“It is extremely disturbing to learn from press releases that I was one of several people identified on a list of ‘good guys’ and ‘bad guys’ who were targeted attacks,” Carson said in a statement. was delivered to CNN. “As a former police officer, it is particularly disappointing to see that law enforcement officials, including the U.S. Capitol Police, have not notified individuals like me that we were targeted and in danger by the accused terrorist and his accomplices. . “

Some information from the survey so far

As all eyes turn to the preparations for the inauguration, there is still little information known about the ongoing investigation into the collapse of intelligence that led to January 6, leaving room for members to begin raising their own theories about what happened.

The Democratic Rep. Mikie Sherrill said on Facebook Live on Tuesday that she believes congressmen led rebels around the Capitol the day before the violent attack.

“I saw on January 5 a reconnaissance for the next day,” the New Jersey Democrat said. “The members of Congress who encouraged this violent crowd. The members of Congress who tried to help our president undermine our democracy. I want to see that they are held accountable and, if necessary, ensure that they do not serve in Congress.”

Following her remarks, Sherrill told reporters at Capitol Hill that she was requesting an investigation into these allegations.

“We are requesting an investigation right now with certain agencies,” Sherrill said Wednesday.

Until more details about what happened are known, members continue to file their complaints about the investigation publicly.

The Democratic Rep. Brad Schneider of Illinois, who was among the members to test positive for Covid after taking shelter when rebels took over the Capitol on Wednesday, told CNN that he is extremely frustrated by the lack of information from the Capitol Police about what went wrong and which changes that will be made as a result of the uprising.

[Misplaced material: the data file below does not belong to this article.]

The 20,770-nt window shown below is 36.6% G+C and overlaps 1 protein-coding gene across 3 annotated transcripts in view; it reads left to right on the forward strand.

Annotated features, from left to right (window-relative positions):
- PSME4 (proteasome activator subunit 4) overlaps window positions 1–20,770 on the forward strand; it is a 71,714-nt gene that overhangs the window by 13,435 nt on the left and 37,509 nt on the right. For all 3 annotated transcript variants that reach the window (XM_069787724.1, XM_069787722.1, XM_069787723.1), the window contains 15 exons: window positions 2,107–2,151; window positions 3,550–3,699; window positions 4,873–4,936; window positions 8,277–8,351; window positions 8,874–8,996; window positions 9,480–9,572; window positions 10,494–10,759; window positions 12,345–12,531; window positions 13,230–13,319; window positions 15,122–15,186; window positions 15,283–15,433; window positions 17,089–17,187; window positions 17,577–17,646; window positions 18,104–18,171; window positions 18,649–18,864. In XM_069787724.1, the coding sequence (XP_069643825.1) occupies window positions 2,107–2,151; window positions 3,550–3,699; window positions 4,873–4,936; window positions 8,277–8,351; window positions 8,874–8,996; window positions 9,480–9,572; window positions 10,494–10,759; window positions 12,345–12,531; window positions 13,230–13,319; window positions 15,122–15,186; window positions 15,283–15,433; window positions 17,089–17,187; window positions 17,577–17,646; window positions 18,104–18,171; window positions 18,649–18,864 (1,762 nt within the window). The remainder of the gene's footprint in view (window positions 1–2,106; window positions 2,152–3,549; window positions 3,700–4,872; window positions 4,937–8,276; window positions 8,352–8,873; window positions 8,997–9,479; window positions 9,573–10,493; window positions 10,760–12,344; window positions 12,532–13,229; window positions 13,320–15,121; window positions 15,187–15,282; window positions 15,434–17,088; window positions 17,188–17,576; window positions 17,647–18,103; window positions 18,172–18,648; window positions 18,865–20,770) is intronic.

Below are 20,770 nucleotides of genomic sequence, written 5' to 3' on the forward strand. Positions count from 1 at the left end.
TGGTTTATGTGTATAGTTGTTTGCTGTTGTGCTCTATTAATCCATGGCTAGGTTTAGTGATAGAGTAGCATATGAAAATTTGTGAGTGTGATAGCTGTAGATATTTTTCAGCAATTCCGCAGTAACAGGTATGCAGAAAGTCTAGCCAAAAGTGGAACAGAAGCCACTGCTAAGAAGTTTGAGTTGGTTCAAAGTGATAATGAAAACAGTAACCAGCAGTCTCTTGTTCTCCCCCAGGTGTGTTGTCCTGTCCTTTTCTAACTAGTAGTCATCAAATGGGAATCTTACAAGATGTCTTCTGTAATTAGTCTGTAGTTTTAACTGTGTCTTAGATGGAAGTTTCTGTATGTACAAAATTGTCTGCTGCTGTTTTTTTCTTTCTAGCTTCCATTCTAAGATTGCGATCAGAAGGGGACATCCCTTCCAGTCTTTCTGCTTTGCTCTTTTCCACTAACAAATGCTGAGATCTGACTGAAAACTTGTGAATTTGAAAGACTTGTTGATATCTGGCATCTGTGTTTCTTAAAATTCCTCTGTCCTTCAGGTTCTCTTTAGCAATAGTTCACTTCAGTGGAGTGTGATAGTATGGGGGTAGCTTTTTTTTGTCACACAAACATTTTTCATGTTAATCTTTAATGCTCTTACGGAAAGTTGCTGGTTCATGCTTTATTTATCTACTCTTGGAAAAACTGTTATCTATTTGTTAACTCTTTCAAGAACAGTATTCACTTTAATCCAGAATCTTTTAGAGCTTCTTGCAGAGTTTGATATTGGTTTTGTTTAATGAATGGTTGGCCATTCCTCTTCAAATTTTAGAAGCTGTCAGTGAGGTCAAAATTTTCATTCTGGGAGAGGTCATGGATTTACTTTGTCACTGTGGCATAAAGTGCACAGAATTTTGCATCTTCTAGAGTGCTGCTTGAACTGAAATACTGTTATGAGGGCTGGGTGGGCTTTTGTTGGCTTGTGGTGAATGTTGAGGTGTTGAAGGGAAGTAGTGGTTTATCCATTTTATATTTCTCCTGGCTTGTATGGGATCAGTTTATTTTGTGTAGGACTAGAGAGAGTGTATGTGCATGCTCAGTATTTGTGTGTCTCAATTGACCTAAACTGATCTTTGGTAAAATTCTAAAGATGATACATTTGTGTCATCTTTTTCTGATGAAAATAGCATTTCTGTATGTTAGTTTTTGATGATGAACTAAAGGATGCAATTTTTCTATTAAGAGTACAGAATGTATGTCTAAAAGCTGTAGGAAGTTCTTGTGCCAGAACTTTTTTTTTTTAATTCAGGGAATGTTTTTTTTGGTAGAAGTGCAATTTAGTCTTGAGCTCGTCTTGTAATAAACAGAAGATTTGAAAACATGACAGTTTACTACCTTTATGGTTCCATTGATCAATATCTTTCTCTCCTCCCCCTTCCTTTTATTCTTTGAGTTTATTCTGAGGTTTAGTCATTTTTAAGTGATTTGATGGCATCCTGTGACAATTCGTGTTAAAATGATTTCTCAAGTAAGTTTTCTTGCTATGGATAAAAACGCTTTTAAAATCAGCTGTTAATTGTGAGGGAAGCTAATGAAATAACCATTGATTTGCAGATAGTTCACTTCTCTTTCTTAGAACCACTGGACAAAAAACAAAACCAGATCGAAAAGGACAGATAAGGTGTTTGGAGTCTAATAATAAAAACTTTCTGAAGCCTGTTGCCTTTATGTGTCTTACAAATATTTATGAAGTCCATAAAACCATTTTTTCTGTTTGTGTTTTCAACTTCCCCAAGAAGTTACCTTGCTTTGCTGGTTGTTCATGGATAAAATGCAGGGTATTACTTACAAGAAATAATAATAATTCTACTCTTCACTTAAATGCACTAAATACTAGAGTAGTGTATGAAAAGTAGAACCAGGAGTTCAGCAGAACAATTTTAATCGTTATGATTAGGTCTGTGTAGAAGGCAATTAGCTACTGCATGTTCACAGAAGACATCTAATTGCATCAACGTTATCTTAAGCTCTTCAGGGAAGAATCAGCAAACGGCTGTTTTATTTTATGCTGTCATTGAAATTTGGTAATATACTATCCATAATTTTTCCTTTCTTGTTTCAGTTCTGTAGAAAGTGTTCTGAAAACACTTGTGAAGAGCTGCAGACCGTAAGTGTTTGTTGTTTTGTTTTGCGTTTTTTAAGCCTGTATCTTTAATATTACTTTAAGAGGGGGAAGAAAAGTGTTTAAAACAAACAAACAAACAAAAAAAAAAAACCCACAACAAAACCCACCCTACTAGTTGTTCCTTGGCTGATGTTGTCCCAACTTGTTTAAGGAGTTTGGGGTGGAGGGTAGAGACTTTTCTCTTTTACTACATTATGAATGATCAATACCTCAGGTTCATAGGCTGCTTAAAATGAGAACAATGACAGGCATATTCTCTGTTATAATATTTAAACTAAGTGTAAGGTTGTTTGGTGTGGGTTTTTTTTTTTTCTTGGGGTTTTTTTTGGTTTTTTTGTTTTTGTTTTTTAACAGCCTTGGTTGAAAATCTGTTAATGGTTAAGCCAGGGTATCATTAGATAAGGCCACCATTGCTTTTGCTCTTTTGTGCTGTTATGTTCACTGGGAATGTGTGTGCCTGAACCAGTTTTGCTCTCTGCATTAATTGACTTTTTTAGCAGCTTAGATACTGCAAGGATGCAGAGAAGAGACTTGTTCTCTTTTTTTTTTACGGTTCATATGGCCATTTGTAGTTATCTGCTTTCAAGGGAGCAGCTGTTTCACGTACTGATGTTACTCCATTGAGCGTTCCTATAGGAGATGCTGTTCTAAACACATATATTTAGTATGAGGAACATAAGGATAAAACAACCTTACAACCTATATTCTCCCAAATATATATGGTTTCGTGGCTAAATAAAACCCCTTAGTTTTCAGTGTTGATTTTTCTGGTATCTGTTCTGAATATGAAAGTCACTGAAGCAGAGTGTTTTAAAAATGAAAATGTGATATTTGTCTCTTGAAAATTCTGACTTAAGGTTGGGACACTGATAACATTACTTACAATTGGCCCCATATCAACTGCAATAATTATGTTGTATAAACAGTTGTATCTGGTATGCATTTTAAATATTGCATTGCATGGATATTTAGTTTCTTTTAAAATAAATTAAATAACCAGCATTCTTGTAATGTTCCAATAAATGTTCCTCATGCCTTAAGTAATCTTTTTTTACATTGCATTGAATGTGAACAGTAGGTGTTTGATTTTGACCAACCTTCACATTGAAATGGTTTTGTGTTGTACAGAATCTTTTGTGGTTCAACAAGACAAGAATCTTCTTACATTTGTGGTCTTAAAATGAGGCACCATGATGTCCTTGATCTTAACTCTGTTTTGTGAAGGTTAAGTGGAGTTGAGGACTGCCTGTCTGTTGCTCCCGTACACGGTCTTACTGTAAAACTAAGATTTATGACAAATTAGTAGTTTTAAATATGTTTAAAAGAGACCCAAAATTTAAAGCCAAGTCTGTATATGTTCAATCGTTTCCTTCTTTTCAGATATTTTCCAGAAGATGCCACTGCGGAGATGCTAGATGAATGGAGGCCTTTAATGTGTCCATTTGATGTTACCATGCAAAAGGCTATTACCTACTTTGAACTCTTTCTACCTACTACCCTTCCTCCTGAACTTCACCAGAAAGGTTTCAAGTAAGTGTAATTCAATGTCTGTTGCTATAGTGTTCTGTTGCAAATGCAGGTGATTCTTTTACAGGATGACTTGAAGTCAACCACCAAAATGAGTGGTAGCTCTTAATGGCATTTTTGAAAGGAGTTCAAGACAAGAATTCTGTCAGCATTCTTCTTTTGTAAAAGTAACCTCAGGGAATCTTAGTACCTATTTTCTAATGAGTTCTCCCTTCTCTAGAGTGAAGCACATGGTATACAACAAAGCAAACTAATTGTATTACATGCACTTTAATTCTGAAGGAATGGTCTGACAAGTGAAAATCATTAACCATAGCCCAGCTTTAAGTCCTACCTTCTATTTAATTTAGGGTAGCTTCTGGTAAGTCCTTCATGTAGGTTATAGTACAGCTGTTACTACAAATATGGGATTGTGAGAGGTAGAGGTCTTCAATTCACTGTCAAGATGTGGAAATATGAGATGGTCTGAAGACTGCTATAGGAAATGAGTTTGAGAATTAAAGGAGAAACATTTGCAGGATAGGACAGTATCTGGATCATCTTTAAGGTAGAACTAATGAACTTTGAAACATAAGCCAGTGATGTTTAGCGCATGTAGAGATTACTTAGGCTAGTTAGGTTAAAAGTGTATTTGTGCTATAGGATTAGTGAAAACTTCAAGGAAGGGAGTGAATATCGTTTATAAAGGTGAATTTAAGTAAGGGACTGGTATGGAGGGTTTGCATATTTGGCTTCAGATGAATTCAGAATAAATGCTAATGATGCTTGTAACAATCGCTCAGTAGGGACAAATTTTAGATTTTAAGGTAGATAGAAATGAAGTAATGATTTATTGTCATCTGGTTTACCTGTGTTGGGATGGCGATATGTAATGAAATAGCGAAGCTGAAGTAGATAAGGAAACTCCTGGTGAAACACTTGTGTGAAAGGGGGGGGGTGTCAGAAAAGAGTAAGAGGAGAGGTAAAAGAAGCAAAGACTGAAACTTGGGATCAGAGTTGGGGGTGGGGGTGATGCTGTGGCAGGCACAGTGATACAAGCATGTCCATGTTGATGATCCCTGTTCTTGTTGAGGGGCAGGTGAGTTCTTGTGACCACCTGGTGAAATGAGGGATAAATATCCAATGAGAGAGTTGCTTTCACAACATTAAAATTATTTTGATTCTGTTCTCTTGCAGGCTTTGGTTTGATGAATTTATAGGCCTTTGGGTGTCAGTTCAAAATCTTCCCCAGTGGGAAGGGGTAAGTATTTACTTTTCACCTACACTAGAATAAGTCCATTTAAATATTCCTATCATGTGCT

“I’m frustrated, extremely frustrated that we did not have these briefings, not only us but also the American people. What happened where it broke down, what we know, what we learn from it, you get more briefings from a local robbery than we have got this, ”Schneider said.

“I have been a part of conversations and reports within the Democratic president. We have not had a full briefing. We can not have a classified briefing, at least I am not, I do not have the technology to be part of a classified briefing, so I have not been a part of it. “

A senior Democratic aide reiterated to CNN, “for every suspicious package on the tray, I will receive 10 emails in real time. So when it comes to this biggest security breach in recent times, we hear very little.”

This story has been updated with further development on Wednesday.

CORRECTION: An earlier version of this article spelled rep. Mikie Sherrill’s last name wrong.

CNN’s Daniella Diaz and Manu Raju contributed to this report.